Purchase an Engagement Ring by GIA

AGS certified diamonds

Purchase an Engagement Ring by GIA

Jewelry professionals use a systematic way to evaluate and discuss these factors. Otherwise, there would be no way to compare one diamond to another. And there would be no way to evaluate and discuss the qualities of an individual diamond. Diamond professionals use the grading system developed by GIA in the 1950s, which established the use of four important factors to describe and classify diamonds: Clarity, Color, Cut, and Carat Weight.

These are known as the Four Cs. When used together, they describe the quality of a finished diamond. The value of a finished diamond is based on this combination.

The GIA clarity scale includes eleven diamond clarity grades. The scale narrows at the top because there are very few diamonds in the higher clarity grades.

Cut:

“A beautifully finished diamond is dazzling, with every facet displaying the craftsman’s skill and care. When a diamond interacts with light, every angle and every facet affects the amount of light returned to the eye. This is what gives it its face-up appearance.”

“The diamond industry has long known that some proportion combinations make light perform better than others. In recent years, however, scientists and researchers in GIA’s Research Department and the GIA Laboratory have shown that there are many variations and combinations of proportions that will maximize brilliance and fire in round brilliant cut diamonds.”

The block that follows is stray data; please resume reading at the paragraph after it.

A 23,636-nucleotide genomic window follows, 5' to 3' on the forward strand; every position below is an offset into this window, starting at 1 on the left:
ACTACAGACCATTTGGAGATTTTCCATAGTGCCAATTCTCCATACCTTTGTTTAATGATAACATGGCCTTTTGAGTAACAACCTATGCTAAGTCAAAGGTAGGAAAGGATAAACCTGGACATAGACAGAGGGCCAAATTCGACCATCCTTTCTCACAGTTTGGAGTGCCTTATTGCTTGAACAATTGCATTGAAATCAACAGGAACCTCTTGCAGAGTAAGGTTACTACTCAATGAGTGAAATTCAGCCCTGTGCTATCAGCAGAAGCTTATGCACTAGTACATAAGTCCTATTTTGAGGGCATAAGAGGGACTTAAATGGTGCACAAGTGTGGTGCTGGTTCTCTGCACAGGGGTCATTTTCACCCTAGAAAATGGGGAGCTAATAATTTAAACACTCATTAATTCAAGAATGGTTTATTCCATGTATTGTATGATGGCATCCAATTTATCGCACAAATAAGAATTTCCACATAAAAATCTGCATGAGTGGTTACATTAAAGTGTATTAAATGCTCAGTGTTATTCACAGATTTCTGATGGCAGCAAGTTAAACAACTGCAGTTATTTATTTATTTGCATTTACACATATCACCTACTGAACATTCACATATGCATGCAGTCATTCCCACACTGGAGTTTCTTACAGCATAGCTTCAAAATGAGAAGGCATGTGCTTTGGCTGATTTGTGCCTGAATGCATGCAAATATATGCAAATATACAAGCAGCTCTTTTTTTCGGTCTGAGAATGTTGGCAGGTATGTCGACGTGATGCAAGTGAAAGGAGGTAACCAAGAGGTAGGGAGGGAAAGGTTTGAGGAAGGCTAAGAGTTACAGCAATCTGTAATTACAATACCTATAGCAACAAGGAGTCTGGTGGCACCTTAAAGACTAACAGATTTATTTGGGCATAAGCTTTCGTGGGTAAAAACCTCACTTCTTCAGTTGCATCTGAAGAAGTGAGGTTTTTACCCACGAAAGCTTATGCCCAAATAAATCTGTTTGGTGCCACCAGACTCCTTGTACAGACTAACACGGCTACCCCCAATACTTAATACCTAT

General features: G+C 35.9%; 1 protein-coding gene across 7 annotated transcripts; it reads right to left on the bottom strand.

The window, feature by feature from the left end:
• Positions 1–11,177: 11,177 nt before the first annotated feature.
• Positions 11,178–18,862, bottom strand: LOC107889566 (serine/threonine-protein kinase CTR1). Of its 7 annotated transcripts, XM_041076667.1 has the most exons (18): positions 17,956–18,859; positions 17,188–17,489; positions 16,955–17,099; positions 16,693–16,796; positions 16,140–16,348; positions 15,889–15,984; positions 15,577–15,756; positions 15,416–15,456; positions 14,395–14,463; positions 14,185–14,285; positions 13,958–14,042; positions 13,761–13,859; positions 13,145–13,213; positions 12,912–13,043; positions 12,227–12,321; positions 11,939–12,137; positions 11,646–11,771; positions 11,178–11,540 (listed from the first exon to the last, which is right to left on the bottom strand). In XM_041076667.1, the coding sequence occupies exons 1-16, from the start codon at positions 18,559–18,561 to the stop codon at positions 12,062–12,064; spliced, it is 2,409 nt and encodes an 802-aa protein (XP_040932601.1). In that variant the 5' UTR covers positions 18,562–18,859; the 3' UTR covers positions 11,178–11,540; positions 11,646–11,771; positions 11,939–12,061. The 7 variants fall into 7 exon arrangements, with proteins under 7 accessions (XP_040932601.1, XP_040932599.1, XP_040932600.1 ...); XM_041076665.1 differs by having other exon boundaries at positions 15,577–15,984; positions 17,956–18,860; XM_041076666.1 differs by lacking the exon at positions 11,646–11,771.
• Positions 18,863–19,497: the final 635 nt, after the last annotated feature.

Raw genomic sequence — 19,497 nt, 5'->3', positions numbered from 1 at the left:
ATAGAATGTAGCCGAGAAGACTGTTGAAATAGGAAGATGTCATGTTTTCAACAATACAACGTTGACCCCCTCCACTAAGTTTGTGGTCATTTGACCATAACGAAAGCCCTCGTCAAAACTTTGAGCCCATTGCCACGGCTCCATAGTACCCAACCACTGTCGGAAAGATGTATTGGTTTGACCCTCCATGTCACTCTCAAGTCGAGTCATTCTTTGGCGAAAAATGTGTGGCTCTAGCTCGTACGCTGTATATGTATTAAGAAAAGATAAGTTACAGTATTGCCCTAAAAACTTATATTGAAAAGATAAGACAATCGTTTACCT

“The term “cut” also can describe a fashioned diamond’s shape. Shapes other than the standard round brilliant are called fancy cuts. They’re sometimes called fancy shapes or fancies. Fancy shapes also have names of their own, based on their shapes. The best known are the marquise, princess, pear, oval, heart, and emerald cut.”

Carat Weight:

“The first is the precision with which diamonds are weighed. Diamond weights are stated in metric carats, abbreviated “ct.” One metric carat is two-tenths (0.2) of a gram—just over seven thousandths (0.007) of an ounce. One ounce contains almost 142 carats. A small paper clip weighs about a carat.”

“The metric carat is divided into 100 points. A point is one hundredth of a carat.”

“Diamonds are weighed to a thousandth (0.001) of a carat and then rounded to the nearest hundredth, or point. Fractions of a carat can mean price differences of hundreds—even thousands—of dollars, depending on diamond quality.”

“The relationship between rarity, weight, and value can be surprising. People know that a pound of sugar costs twice as much as a half-pound of sugar. But diamonds aren’t a commodity like sugar. Their price depends on a number of variables—weight is just one of them. So it’s not always easy to understand, or explain, why a 1-carat diamond is worth, say, $6,000, while a 2-carat diamond of similar quality might be worth $15,000.”

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